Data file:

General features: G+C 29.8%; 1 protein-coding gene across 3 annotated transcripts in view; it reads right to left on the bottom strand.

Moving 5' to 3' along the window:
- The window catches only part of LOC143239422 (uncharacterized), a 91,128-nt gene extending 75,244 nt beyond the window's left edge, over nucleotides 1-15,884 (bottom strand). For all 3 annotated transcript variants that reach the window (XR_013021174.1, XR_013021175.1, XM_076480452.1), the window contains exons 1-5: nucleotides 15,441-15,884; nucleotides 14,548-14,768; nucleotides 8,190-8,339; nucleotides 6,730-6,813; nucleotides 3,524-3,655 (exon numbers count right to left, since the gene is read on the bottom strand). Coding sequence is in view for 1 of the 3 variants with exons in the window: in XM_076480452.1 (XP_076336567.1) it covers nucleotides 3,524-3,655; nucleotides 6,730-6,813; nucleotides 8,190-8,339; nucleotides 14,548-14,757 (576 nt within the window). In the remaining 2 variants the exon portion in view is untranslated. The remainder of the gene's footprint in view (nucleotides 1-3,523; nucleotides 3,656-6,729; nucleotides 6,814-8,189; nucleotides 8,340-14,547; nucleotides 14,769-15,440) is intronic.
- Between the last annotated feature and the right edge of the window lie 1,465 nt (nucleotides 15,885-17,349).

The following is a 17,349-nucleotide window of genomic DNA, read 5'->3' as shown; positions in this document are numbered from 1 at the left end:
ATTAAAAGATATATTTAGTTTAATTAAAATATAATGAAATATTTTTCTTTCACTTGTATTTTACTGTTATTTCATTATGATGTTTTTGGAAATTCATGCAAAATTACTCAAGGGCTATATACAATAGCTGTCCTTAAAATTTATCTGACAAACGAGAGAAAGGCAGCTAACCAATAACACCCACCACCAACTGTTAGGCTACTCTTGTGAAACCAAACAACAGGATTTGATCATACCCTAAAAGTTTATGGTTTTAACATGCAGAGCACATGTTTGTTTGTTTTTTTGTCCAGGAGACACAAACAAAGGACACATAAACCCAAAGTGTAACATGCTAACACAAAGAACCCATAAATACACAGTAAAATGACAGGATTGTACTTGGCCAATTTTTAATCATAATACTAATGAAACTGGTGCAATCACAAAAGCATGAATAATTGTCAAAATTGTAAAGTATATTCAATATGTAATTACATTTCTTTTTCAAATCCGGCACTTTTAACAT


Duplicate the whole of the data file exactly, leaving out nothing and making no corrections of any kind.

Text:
General features: G+C 29.8%; 1 protein-coding gene across 3 annotated transcripts in view; it reads right to left on the bottom strand.

Moving 5' to 3' along the window:
- The window catches only part of LOC143239422 (uncharacterized), a 91,128-nt gene extending 75,244 nt beyond the window's left edge, over nucleotides 1-15,884 (bottom strand). For all 3 annotated transcript variants that reach the window (XR_013021174.1, XR_013021175.1, XM_076480452.1), the window contains exons 1-5: nucleotides 15,441-15,884; nucleotides 14,548-14,768; nucleotides 8,190-8,339; nucleotides 6,730-6,813; nucleotides 3,524-3,655 (exon numbers count right to left, since the gene is read on the bottom strand). Coding sequence is in view for 1 of the 3 variants with exons in the window: in XM_076480452.1 (XP_076336567.1) it covers nucleotides 3,524-3,655; nucleotides 6,730-6,813; nucleotides 8,190-8,339; nucleotides 14,548-14,757 (576 nt within the window). In the remaining 2 variants the exon portion in view is untranslated. The remainder of the gene's footprint in view (nucleotides 1-3,523; nucleotides 3,656-6,729; nucleotides 6,814-8,189; nucleotides 8,340-14,547; nucleotides 14,769-15,440) is intronic.
- Between the last annotated feature and the right edge of the window lie 1,465 nt (nucleotides 15,885-17,349).

The following is a 17,349-nucleotide window of genomic DNA, read 5'->3' as shown; positions in this document are numbered from 1 at the left end:
ATTAAAAGATATATTTAGTTTAATTAAAATATAATGAAATATTTTTCTTTCACTTGTATTTTACTGTTATTTCATTATGATGTTTTTGGAAATTCATGCAAAATTACTCAAGGGCTATATACAATAGCTGTCCTTAAAATTTATCTGACAAACGAGAGAAAGGCAGCTAACCAATAACACCCACCACCAACTGTTAGGCTACTCTTGTGAAACCAAACAACAGGATTTGATCATACCCTAAAAGTTTATGGTTTTAACATGCAGAGCACATGTTTGTTTGTTTTTTTGTCCAGGAGACACAAACAAAGGACACATAAACCCAAAGTGTAACATGCTAACACAAAGAACCCATAAATACACAGTAAAATGACAGGATTGTACTTGGCCAATTTTTAATCATAATACTAATGAAACTGGTGCAATCACAAAAGCATGAATAATTGTCAAAATTGTAAAGTATATTCAATATGTAATTACATTTCTTTTTCAAATCCGGCACTTTTAACAT